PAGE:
Below the Fold: Myth-busting Hollywood’s Take on Human Trafficking

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Before he left, Obama declared January National Human Trafficking Awareness Month and January 11th is Human Trafficking Awareness Day. However, human trafficking is not something the average American knows much about beyond what is portrayed in movies and TV. We have all seen a movie, an episode of Law and Order: SVU or the second (and worst) season of the Wire that portrays the dark world of human trafficking, but likely, many of us have little first-hand knowledge the issue.

In this episode, I address the myths and stereotypes that entertainment sometimes perpetuates about human trafficking. I also threw in some baby animal pictures to lighten an otherwise heavy topic. Sometimes, movies can be effective conduits to raise awareness about societal issues.

Like, Philadelphia, the first mainstream film to acknowledge the AIDS epidemic.
Or the Big Short which broke down the financial crisis in hilarious layman’s terms.
Or Concussion, which should have given you yet another reason to feel guilty about still watching the NFL every Sunday.

In that same spirit, there’s been a number of movies in the last decade that have tackled the nightmare inducing issue of human trafficking.

Arguably the most obvious would be Taken, you know, when Liam Neeson plays an ex-CIA agent with “a very particular set of skills,” who rescues his daughter from an Albanian sex-trafficking ring.
There’s also the Lifetime miniseries, with the not so subtle title, Human Trafficking. In which, Mira Sorvino plays an ICE agent who goes undercover to take down a Russian trafficking ring.

There’s also The Whistleblower, where Rachel Weisz plays an American working as a UN peacekeeper in Bosnia who, yep you guessed it, uncovers a trafficking ring.

(Whispers) Why are they called rings?

I bring this rough topic up now, because, before he left, Obama declared January National Human trafficking Awareness month.

And since Trump hasn’t rescinded THAT yet, seems like a good time to raise some more awareness on a topic that isn’t widely understood. Because, while these movies and others like it, have shed more light on the issue, they also kinda, reinforce some myths and stereotypes about trafficking.

We’re gonna talk about 5 of them now!

Yeah, this episodes gonna be a little dark so i’m gonna throw in some baby animal pictures to get you through.

Myth 1: Human trafficking means sex trafficking

Myth 2 only women and girls are the victims and survivors

In all three of the films I mentioned, only show sex trafficking rings and all of the victims of those rings are women and girls.

But labor trafficking also falls under the term human trafficking and, worldwide, experts believe there are even more situations of it than sex trafficking. It exists in very above ground legal businesses, like agriculture, manufacturing, construction, hotels, restaurants even, sorry ladies, nail salons.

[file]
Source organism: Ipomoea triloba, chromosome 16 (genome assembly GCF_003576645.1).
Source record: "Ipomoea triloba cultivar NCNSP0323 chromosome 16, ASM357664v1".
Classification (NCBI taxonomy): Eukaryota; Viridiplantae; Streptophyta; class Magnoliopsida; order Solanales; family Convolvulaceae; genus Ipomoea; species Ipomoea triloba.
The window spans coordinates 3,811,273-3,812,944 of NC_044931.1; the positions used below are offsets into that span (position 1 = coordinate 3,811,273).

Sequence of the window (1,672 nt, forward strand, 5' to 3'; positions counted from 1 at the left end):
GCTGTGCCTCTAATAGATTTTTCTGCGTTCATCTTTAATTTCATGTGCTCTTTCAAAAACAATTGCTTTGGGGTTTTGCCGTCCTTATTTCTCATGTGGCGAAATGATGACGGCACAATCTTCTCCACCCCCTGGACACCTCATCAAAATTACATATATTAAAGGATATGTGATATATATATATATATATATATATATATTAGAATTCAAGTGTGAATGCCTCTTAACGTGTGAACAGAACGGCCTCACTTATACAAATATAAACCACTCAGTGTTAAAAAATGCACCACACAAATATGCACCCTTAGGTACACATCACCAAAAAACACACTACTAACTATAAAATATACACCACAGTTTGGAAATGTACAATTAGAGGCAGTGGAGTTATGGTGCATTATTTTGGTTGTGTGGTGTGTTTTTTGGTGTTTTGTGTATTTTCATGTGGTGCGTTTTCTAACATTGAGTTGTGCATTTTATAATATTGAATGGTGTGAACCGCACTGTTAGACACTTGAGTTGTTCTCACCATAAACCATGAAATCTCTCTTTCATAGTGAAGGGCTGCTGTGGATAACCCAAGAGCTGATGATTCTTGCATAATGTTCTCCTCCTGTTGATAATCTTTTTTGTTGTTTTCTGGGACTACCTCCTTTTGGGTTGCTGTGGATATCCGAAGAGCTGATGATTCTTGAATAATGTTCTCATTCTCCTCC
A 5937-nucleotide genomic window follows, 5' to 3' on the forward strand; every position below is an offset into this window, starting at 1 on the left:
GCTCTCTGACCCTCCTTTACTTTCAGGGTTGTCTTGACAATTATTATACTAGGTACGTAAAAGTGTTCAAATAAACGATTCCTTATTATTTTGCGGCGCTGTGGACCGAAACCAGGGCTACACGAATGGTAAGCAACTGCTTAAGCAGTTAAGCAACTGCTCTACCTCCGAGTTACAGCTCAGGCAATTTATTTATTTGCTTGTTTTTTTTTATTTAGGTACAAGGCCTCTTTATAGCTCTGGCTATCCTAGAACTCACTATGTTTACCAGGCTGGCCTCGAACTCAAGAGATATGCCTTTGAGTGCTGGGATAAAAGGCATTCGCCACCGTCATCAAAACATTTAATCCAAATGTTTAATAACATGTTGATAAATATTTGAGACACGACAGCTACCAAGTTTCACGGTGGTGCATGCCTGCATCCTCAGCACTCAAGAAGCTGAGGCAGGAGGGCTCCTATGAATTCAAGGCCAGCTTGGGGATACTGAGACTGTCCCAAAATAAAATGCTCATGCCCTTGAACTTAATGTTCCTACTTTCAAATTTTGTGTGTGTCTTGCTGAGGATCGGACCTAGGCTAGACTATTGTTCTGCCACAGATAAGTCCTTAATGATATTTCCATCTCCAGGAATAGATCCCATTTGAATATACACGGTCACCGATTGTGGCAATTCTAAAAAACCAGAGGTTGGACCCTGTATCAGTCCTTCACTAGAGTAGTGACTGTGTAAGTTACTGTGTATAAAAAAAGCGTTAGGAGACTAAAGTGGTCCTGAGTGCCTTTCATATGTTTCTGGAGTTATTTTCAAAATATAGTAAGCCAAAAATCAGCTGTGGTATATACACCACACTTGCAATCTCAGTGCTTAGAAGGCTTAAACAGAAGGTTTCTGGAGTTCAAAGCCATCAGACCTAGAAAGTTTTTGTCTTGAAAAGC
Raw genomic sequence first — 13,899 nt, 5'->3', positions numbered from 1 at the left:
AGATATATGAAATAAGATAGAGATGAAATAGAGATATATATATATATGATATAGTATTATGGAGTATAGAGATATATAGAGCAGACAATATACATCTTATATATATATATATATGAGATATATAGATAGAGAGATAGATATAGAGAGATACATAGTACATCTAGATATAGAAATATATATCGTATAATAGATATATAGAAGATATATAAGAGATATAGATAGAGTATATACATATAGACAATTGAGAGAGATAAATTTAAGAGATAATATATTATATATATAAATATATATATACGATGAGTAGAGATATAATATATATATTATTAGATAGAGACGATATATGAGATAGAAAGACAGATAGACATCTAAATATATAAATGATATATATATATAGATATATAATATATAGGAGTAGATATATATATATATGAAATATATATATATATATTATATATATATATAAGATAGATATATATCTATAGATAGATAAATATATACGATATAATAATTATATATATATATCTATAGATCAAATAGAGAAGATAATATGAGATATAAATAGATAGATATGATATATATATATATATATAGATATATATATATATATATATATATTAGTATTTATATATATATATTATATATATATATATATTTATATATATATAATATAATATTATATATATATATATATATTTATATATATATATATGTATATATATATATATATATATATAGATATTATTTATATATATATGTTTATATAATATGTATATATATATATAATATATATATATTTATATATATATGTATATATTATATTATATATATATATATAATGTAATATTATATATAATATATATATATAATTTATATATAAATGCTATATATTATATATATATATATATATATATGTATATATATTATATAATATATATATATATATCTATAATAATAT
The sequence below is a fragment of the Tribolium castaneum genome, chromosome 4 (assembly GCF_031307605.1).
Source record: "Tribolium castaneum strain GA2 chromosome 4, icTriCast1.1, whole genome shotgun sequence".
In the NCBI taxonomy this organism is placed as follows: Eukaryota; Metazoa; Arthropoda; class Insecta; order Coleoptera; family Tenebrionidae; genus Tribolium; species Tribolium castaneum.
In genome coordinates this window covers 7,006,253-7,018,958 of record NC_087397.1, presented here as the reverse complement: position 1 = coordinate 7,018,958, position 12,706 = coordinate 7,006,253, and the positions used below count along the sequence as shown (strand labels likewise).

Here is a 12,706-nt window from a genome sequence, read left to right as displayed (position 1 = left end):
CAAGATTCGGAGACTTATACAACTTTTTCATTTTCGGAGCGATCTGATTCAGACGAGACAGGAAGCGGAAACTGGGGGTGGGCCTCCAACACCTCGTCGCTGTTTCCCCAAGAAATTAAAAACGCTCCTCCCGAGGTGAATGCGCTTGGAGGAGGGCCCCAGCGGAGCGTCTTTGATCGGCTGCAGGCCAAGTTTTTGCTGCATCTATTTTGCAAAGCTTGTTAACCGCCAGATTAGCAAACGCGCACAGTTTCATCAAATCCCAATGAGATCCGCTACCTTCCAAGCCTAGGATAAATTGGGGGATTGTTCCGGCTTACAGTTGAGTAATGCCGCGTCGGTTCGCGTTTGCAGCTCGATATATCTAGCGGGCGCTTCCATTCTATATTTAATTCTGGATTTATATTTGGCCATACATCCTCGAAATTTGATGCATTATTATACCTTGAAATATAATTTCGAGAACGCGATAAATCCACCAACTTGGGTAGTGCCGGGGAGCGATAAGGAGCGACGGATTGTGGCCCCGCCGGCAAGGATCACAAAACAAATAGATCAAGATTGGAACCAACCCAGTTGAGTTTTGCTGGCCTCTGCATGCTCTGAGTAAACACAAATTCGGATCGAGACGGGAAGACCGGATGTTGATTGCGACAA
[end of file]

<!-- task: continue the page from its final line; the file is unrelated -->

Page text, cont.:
Additionally, men and boys are also targets. #

Myth 3. It’s a foreign problem

Not surprisingly, all three of these movies depict Americans as heroes and the “traffickers” as Albanians, Arabs and Russians.
But, this isn’t just a foreign problem. People are being trafficked in the U.S., there are Americans who traffick people and Americans who are trafficked. All at alarming rates.

Myth 4. Victims are kidnapped by strangers

Another assumption is that victims are always – or often- kidnapped or physically forced into the situation. In reality, most traffickers already know their victim and trick, defraud, manipulate and threaten them into an exploitative situation. In fact, different social media platforms have been exposed as places where recruitment can often start. I’m looking at your facebook. Ugh, I hope they don’t take this video down.

And, as horrifying as it is to think about, many survivors have been trafficked by people they trusted, like, romantic partners, family members, even parents.

Myth 5. We need to rescue them

You might assume that a victim of trafficking will ask for help if given the chance. That they are looking to be rescued. That is sometimes the case. More often, however, people in these situations stay for reasons that are more complicated, including being so manipulated that they don’t consider themselves to be under the control of another person.

To ensure you never miss an instalment of Below the Fold, be sure to sign up to email notifications, subscribe to Kristin Brey’s YouTube channel, like her Facebook page, or just find past episodes on News Growl.

Resources:

Summary of Human Trafficking 101: Dispelling the Myths https://bit.ly/2M9seWZ
Human Trafficking Myths and Facts: https://bit.ly/2OL38gs
6 myths about human trafficking we all need to stop believing: https://bit.ly/2smgW8G

Organizations to support:

-AnnieCannons: https://www.anniecannons.com/
-United Nations Voluntary Trust Fund for Victims of Trafficking in Persons https://bit.ly/1w0e4br
-Polaris Project, https://polarisproject.org/
-Free the Slaves www.freetheslaves.net
– National Human Trafficking Resource Center Hotline, a resource that anyone can call to submit a tip about potential incidents of trafficking https://bit.ly/2krBPwL

Kristin Brey
Kristin Brey is a producer, comedian and activist. Her main focus is on promoting progressive politics and social consciousness through her web series “Below the Fold.” Each episode combines news you may have missed with comedy to create bite ADD-approved content that educates and entertains.

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